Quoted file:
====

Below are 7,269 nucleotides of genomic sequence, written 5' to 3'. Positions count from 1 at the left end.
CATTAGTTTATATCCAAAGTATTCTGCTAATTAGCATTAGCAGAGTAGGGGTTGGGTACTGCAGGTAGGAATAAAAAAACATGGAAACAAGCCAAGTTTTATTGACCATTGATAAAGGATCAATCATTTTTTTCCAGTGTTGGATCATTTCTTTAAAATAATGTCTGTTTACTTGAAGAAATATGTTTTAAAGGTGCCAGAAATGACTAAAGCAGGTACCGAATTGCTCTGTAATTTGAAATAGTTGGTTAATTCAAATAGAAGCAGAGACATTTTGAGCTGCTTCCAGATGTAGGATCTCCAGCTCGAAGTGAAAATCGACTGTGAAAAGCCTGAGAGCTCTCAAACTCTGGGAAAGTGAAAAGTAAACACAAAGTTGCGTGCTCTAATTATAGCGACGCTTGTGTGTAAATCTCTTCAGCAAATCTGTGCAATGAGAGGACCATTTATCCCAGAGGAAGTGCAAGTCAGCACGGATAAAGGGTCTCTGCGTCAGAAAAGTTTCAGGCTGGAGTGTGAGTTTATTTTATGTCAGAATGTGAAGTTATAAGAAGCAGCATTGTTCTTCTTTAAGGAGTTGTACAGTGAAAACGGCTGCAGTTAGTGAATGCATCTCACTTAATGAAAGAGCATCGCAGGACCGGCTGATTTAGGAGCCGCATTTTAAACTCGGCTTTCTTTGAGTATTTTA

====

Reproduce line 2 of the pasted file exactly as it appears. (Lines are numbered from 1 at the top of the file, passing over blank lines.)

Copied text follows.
CATTAGTTTATATCCAAAGTATTCTGCTAATTAGCATTAGCAGAGTAGGGGTTGGGTACTGCAGGTAGGAATAAAAAAACATGGAAACAAGCCAAGTTTTATTGACCATTGATAAAGGATCAATCATTTTTTTCCAGTGTTGGATCATTTCTTTAAAATAATGTCTGTTTACTTGAAGAAATATGTTTTAAAGGTGCCAGAAATGACTAAAGCAGGTACCGAATTGCTCTGTAATTTGAAATAGTTGGTTAATTCAAATAGAAGCAGAGACATTTTGAGCTGCTTCCAGATGTAGGATCTCCAGCTCGAAGTGAAAATCGACTGTGAAAAGCCTGAGAGCTCTCAAACTCTGGGAAAGTGAAAAGTAAACACAAAGTTGCGTGCTCTAATTATAGCGACGCTTGTGTGTAAATCTCTTCAGCAAATCTGTGCAATGAGAGGACCATTTATCCCAGAGGAAGTGCAAGTCAGCACGGATAAAGGGTCTCTGCGTCAGAAAAGTTTCAGGCTGGAGTGTGAGTTTATTTTATGTCAGAATGTGAAGTTATAAGAAGCAGCATTGTTCTTCTTTAAGGAGTTGTACAGTGAAAACGGCTGCAGTTAGTGAATGCATCTCACTTAATGAAAGAGCATCGCAGGACCGGCTGATTTAGGAGCCGCATTTTAAACTCGGCTTTCTTTGAGTATTTTA